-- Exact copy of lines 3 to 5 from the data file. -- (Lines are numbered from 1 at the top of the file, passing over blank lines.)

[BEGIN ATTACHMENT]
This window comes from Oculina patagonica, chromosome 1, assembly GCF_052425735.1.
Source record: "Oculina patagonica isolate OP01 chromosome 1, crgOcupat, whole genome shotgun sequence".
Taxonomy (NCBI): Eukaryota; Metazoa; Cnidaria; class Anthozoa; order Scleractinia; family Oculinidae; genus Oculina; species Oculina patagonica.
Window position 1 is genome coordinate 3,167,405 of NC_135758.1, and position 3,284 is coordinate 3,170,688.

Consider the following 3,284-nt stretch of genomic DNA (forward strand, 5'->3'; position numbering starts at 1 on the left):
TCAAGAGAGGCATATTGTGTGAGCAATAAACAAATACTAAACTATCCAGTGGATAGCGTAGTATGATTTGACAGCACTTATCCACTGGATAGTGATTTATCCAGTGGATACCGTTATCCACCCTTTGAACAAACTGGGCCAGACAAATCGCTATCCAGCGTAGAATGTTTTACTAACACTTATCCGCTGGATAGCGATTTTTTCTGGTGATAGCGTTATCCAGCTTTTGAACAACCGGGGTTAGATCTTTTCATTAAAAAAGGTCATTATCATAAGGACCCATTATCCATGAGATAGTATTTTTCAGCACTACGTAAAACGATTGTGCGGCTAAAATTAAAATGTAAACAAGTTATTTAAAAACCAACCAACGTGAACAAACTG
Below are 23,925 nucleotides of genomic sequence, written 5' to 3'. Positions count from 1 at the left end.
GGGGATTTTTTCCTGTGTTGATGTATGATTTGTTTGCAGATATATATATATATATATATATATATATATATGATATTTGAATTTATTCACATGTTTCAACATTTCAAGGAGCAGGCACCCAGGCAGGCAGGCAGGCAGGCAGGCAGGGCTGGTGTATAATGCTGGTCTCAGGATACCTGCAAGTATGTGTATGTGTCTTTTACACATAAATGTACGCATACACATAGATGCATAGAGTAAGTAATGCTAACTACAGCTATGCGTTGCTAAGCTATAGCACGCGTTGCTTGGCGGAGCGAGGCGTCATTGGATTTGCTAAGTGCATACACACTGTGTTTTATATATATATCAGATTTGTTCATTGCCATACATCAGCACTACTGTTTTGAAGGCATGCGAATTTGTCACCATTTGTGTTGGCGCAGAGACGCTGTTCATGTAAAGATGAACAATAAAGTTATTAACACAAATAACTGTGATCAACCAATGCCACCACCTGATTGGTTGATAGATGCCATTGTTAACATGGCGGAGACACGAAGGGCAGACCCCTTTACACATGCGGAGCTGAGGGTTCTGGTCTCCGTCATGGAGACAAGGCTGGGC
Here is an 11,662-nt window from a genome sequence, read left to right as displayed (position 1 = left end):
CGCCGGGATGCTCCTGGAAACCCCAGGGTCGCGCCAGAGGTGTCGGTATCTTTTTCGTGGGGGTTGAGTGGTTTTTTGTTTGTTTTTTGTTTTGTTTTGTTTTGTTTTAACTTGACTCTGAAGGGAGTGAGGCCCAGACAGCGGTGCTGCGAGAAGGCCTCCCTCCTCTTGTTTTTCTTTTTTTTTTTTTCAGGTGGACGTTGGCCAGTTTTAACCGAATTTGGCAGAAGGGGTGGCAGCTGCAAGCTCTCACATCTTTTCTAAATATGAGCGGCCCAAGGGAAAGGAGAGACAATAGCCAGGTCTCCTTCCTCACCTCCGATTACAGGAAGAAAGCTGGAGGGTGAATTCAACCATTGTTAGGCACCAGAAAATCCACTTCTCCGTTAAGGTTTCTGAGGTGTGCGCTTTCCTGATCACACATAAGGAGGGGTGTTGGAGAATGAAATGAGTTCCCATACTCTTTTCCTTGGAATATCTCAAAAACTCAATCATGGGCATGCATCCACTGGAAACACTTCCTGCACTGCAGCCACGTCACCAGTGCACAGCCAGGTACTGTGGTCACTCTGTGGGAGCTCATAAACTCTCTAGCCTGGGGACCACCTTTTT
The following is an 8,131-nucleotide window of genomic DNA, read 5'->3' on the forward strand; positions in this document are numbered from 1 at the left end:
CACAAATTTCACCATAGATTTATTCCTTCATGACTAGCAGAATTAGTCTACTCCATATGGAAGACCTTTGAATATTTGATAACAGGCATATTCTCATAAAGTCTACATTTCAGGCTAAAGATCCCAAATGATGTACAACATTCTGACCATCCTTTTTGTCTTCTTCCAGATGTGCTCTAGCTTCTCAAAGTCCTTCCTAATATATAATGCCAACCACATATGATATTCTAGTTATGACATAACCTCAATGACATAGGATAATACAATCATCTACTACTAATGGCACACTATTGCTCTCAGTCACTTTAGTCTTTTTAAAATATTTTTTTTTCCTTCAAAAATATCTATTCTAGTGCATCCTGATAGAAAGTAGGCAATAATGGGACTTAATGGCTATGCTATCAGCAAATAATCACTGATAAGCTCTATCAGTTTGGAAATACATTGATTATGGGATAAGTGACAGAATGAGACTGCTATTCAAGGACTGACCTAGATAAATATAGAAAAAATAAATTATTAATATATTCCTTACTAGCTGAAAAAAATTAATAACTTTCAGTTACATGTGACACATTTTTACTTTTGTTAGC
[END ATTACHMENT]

Taxonomy (NCBI): Eukaryota; Metazoa; Cnidaria; class Anthozoa; order Scleractinia; family Oculinidae; genus Oculina; species Oculina patagonica.
Window position 1 is genome coordinate 3,167,405 of NC_135758.1, and position 3,284 is coordinate 3,170,688.

Consider the following 3,284-nt stretch of genomic DNA (forward strand, 5'->3'; position numbering starts at 1 on the left):